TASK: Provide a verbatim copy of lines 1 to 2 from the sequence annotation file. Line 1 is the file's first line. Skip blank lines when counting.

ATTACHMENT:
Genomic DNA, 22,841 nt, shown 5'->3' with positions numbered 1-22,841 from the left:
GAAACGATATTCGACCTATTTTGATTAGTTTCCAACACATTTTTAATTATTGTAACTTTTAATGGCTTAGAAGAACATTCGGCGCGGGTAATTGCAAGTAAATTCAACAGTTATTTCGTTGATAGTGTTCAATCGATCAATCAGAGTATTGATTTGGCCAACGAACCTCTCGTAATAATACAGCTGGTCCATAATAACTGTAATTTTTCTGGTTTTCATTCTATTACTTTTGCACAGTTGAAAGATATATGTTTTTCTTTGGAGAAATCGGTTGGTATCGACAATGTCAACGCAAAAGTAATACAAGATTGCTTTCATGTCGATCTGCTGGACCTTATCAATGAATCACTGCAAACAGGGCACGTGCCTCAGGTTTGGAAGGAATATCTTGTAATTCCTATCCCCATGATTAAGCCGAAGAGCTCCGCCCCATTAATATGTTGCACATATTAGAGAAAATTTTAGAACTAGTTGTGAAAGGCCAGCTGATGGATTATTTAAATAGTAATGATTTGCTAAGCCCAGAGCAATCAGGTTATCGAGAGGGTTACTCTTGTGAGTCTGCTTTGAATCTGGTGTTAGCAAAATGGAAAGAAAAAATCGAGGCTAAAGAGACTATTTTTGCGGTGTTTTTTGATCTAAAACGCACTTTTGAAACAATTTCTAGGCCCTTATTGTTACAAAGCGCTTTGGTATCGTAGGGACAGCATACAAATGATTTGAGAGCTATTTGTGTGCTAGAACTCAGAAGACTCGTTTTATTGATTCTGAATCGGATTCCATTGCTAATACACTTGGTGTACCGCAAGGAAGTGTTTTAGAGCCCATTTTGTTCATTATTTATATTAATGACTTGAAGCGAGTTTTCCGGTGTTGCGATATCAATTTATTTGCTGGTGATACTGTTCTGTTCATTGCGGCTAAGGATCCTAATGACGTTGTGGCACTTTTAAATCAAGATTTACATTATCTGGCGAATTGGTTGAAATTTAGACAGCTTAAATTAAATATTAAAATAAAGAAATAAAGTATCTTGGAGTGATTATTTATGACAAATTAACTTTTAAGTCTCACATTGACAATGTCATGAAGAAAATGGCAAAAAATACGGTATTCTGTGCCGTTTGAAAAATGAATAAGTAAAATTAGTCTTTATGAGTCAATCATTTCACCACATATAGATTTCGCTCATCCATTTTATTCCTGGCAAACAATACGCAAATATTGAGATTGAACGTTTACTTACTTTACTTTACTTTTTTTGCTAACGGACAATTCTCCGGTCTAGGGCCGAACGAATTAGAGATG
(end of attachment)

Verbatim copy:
Genomic DNA, 22,841 nt, shown 5'->3' with positions numbered 1-22,841 from the left:
GAAACGATATTCGACCTATTTTGATTAGTTTCCAACACATTTTTAATTATTGTAACTTTTAATGGCTTAGAAGAACATTCGGCGCGGGTAATTGCAAGTAAATTCAACAGTTATTTCGTTGATAGTGTTCAATCGATCAATCAGAGTATTGATTTGGCCAACGAACCTCTCGTAATAATACAGCTGGTCCATAATAACTGTAATTTTTCTGGTTTTCATTCTATTACTTTTGCACAGTTGAAAGATATATGTTTTTCTTTGGAGAAATCGGTTGGTATCGACAATGTCAACGCAAAAGTAATACAAGATTGCTTTCATGTCGATCTGCTGGACCTTATCAATGAATCACTGCAAACAGGGCACGTGCCTCAGGTTTGGAAGGAATATCTTGTAATTCCTATCCCCATGATTAAGCCGAAGAGCTCCGCCCCATTAATATGTTGCACATATTAGAGAAAATTTTAGAACTAGTTGTGAAAGGCCAGCTGATGGATTATTTAAATAGTAATGATTTGCTAAGCCCAGAGCAATCAGGTTATCGAGAGGGTTACTCTTGTGAGTCTGCTTTGAATCTGGTGTTAGCAAAATGGAAAGAAAAAATCGAGGCTAAAGAGACTATTTTTGCGGTGTTTTTTGATCTAAAACGCACTTTTGAAACAATTTCTAGGCCCTTATTGTTACAAAGCGCTTTGGTATCGTAGGGACAGCATACAAATGATTTGAGAGCTATTTGTGTGCTAGAACTCAGAAGACTCGTTTTATTGATTCTGAATCGGATTCCATTGCTAATACACTTGGTGTACCGCAAGGAAGTGTTTTAGAGCCCATTTTGTTCATTATTTATATTAATGACTTGAAGCGAGTTTTCCGGTGTTGCGATATCAATTTATTTGCTGGTGATACTGTTCTGTTCATTGCGGCTAAGGATCCTAATGACGTTGTGGCACTTTTAAATCAAGATTTACATTATCTGGCGAATTGGTTGAAATTTAGACAGCTTAAATTAAATATTAAAATAAAGAAATAAAGTATCTTGGAGTGATTATTTATGACAAATTAACTTTTAAGTCTCACATTGACAATGTCATGAAGAAAATGGCAAAAAATACGGTATTCTGTGCCGTTTGAAAAATGAATAAGTAAAATTAGTCTTTATGAGTCAATCATTTCACCACATATAGATTTCGCTCATCCATTTTATTCCTGGCAAACAATACGCAAATATTGAGATTGAACGTTTACTTACTTTACTTTACTTTTTTTGCTAACGGACAATTCTCCGGTCTAGGGCCGAACGAATTAGAGATG